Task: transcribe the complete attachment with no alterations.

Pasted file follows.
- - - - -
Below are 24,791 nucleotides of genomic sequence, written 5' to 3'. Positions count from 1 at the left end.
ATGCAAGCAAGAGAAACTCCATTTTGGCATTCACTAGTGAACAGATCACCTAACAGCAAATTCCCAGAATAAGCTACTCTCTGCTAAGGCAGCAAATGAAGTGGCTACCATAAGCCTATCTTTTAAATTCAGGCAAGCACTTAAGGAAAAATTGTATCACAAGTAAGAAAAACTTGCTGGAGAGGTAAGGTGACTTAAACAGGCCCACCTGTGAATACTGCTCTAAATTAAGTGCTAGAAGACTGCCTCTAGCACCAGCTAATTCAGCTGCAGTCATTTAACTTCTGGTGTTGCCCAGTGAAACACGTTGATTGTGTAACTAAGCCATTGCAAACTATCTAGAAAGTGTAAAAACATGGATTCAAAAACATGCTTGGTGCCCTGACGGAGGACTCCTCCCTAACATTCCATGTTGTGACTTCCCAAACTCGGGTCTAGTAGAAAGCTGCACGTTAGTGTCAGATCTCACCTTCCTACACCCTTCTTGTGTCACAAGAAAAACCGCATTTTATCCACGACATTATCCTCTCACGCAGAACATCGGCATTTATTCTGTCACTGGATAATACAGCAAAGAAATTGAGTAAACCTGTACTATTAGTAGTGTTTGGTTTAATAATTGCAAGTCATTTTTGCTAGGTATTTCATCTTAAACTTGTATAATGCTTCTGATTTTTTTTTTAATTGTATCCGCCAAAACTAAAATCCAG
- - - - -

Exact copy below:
Below are 24,791 nucleotides of genomic sequence, written 5' to 3'. Positions count from 1 at the left end.
ATGCAAGCAAGAGAAACTCCATTTTGGCATTCACTAGTGAACAGATCACCTAACAGCAAATTCCCAGAATAAGCTACTCTCTGCTAAGGCAGCAAATGAAGTGGCTACCATAAGCCTATCTTTTAAATTCAGGCAAGCACTTAAGGAAAAATTGTATCACAAGTAAGAAAAACTTGCTGGAGAGGTAAGGTGACTTAAACAGGCCCACCTGTGAATACTGCTCTAAATTAAGTGCTAGAAGACTGCCTCTAGCACCAGCTAATTCAGCTGCAGTCATTTAACTTCTGGTGTTGCCCAGTGAAACACGTTGATTGTGTAACTAAGCCATTGCAAACTATCTAGAAAGTGTAAAAACATGGATTCAAAAACATGCTTGGTGCCCTGACGGAGGACTCCTCCCTAACATTCCATGTTGTGACTTCCCAAACTCGGGTCTAGTAGAAAGCTGCACGTTAGTGTCAGATCTCACCTTCCTACACCCTTCTTGTGTCACAAGAAAAACCGCATTTTATCCACGACATTATCCTCTCACGCAGAACATCGGCATTTATTCTGTCACTGGATAATACAGCAAAGAAATTGAGTAAACCTGTACTATTAGTAGTGTTTGGTTTAATAATTGCAAGTCATTTTTGCTAGGTATTTCATCTTAAACTTGTATAATGCTTCTGATTTTTTTTTTAATTGTATCCGCCAAAACTAAAATCCAG